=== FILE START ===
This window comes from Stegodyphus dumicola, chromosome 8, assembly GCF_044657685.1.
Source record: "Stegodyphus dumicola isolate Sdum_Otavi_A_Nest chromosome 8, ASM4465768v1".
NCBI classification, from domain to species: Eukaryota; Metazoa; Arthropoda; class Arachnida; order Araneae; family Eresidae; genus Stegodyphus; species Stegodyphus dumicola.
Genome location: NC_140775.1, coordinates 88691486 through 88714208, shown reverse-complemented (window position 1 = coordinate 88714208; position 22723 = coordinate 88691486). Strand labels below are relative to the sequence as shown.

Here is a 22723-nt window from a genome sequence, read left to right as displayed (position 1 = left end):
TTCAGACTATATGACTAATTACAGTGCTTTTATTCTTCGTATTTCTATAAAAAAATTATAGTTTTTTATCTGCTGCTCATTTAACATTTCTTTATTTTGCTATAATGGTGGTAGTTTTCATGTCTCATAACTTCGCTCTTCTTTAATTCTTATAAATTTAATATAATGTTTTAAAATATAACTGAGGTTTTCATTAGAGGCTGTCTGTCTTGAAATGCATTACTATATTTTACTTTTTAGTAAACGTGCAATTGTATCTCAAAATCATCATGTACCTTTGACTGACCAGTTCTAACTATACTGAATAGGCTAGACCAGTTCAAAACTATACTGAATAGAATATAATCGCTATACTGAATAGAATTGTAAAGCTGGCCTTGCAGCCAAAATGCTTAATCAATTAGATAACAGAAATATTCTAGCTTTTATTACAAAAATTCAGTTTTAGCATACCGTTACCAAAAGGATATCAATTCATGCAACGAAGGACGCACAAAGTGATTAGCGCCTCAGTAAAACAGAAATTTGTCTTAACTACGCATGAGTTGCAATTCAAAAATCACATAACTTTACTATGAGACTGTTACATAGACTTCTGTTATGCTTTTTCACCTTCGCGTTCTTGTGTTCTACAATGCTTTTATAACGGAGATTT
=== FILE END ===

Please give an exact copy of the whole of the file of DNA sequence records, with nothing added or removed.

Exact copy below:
This window comes from Stegodyphus dumicola, chromosome 8, assembly GCF_044657685.1.
Source record: "Stegodyphus dumicola isolate Sdum_Otavi_A_Nest chromosome 8, ASM4465768v1".
NCBI classification, from domain to species: Eukaryota; Metazoa; Arthropoda; class Arachnida; order Araneae; family Eresidae; genus Stegodyphus; species Stegodyphus dumicola.
Genome location: NC_140775.1, coordinates 88691486 through 88714208, shown reverse-complemented (window position 1 = coordinate 88714208; position 22723 = coordinate 88691486). Strand labels below are relative to the sequence as shown.

Here is a 22723-nt window from a genome sequence, read left to right as displayed (position 1 = left end):
TTCAGACTATATGACTAATTACAGTGCTTTTATTCTTCGTATTTCTATAAAAAAATTATAGTTTTTTATCTGCTGCTCATTTAACATTTCTTTATTTTGCTATAATGGTGGTAGTTTTCATGTCTCATAACTTCGCTCTTCTTTAATTCTTATAAATTTAATATAATGTTTTAAAATATAACTGAGGTTTTCATTAGAGGCTGTCTGTCTTGAAATGCATTACTATATTTTACTTTTTAGTAAACGTGCAATTGTATCTCAAAATCATCATGTACCTTTGACTGACCAGTTCTAACTATACTGAATAGGCTAGACCAGTTCAAAACTATACTGAATAGAATATAATCGCTATACTGAATAGAATTGTAAAGCTGGCCTTGCAGCCAAAATGCTTAATCAATTAGATAACAGAAATATTCTAGCTTTTATTACAAAAATTCAGTTTTAGCATACCGTTACCAAAAGGATATCAATTCATGCAACGAAGGACGCACAAAGTGATTAGCGCCTCAGTAAAACAGAAATTTGTCTTAACTACGCATGAGTTGCAATTCAAAAATCACATAACTTTACTATGAGACTGTTACATAGACTTCTGTTATGCTTTTTCACCTTCGCGTTCTTGTGTTCTACAATGCTTTTATAACGGAGATTT